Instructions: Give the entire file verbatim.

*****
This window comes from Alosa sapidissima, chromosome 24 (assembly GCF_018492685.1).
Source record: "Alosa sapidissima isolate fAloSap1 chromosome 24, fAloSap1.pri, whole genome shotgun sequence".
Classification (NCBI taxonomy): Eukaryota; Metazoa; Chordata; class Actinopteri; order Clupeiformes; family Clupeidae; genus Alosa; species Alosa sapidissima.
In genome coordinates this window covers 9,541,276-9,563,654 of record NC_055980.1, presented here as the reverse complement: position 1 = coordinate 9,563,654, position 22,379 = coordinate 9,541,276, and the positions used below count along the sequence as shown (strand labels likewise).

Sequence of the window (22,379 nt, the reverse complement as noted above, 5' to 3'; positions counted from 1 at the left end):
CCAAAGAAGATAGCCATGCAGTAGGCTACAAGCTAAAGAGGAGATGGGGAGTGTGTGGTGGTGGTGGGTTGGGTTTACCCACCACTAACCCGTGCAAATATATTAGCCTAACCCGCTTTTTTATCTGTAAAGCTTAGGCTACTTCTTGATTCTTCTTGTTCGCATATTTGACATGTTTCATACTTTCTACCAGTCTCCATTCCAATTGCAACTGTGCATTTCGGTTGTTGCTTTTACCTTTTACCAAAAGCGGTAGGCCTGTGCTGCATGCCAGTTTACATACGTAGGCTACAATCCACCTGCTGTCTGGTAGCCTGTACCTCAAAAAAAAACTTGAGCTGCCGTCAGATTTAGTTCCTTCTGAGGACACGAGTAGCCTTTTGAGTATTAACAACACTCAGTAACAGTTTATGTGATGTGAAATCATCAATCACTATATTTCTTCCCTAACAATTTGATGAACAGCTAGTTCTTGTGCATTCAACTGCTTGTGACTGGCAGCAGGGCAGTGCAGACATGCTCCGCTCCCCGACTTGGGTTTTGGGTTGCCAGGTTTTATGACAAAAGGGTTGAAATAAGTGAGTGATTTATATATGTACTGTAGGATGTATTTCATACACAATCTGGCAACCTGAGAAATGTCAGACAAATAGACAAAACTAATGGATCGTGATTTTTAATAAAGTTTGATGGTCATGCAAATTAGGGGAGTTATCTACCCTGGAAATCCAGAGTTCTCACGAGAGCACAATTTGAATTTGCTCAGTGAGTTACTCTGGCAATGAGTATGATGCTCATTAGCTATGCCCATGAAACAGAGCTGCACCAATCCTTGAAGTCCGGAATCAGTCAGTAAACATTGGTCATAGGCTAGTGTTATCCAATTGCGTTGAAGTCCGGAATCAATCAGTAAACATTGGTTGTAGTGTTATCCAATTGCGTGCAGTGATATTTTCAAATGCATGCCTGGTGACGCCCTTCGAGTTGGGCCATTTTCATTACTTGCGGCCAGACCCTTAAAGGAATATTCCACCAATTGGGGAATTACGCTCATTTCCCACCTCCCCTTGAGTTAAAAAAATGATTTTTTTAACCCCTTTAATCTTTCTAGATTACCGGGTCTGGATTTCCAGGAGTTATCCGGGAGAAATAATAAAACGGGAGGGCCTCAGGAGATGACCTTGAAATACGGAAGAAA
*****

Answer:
This window comes from Alosa sapidissima, chromosome 24 (assembly GCF_018492685.1).
Source record: "Alosa sapidissima isolate fAloSap1 chromosome 24, fAloSap1.pri, whole genome shotgun sequence".
Classification (NCBI taxonomy): Eukaryota; Metazoa; Chordata; class Actinopteri; order Clupeiformes; family Clupeidae; genus Alosa; species Alosa sapidissima.
In genome coordinates this window covers 9,541,276-9,563,654 of record NC_055980.1, presented here as the reverse complement: position 1 = coordinate 9,563,654, position 22,379 = coordinate 9,541,276, and the positions used below count along the sequence as shown (strand labels likewise).

Sequence of the window (22,379 nt, the reverse complement as noted above, 5' to 3'; positions counted from 1 at the left end):
CCAAAGAAGATAGCCATGCAGTAGGCTACAAGCTAAAGAGGAGATGGGGAGTGTGTGGTGGTGGTGGGTTGGGTTTACCCACCACTAACCCGTGCAAATATATTAGCCTAACCCGCTTTTTTATCTGTAAAGCTTAGGCTACTTCTTGATTCTTCTTGTTCGCATATTTGACATGTTTCATACTTTCTACCAGTCTCCATTCCAATTGCAACTGTGCATTTCGGTTGTTGCTTTTACCTTTTACCAAAAGCGGTAGGCCTGTGCTGCATGCCAGTTTACATACGTAGGCTACAATCCACCTGCTGTCTGGTAGCCTGTACCTCAAAAAAAAACTTGAGCTGCCGTCAGATTTAGTTCCTTCTGAGGACACGAGTAGCCTTTTGAGTATTAACAACACTCAGTAACAGTTTATGTGATGTGAAATCATCAATCACTATATTTCTTCCCTAACAATTTGATGAACAGCTAGTTCTTGTGCATTCAACTGCTTGTGACTGGCAGCAGGGCAGTGCAGACATGCTCCGCTCCCCGACTTGGGTTTTGGGTTGCCAGGTTTTATGACAAAAGGGTTGAAATAAGTGAGTGATTTATATATGTACTGTAGGATGTATTTCATACACAATCTGGCAACCTGAGAAATGTCAGACAAATAGACAAAACTAATGGATCGTGATTTTTAATAAAGTTTGATGGTCATGCAAATTAGGGGAGTTATCTACCCTGGAAATCCAGAGTTCTCACGAGAGCACAATTTGAATTTGCTCAGTGAGTTACTCTGGCAATGAGTATGATGCTCATTAGCTATGCCCATGAAACAGAGCTGCACCAATCCTTGAAGTCCGGAATCAGTCAGTAAACATTGGTCATAGGCTAGTGTTATCCAATTGCGTTGAAGTCCGGAATCAATCAGTAAACATTGGTTGTAGTGTTATCCAATTGCGTGCAGTGATATTTTCAAATGCATGCCTGGTGACGCCCTTCGAGTTGGGCCATTTTCATTACTTGCGGCCAGACCCTTAAAGGAATATTCCACCAATTGGGGAATTACGCTCATTTCCCACCTCCCCTTGAGTTAAAAAAATGATTTTTTTAACCCCTTTAATCTTTCTAGATTACCGGGTCTGGATTTCCAGGAGTTATCCGGGAGAAATAATAAAACGGGAGGGCCTCAGGAGATGACCTTGAAATACGGAAGAAA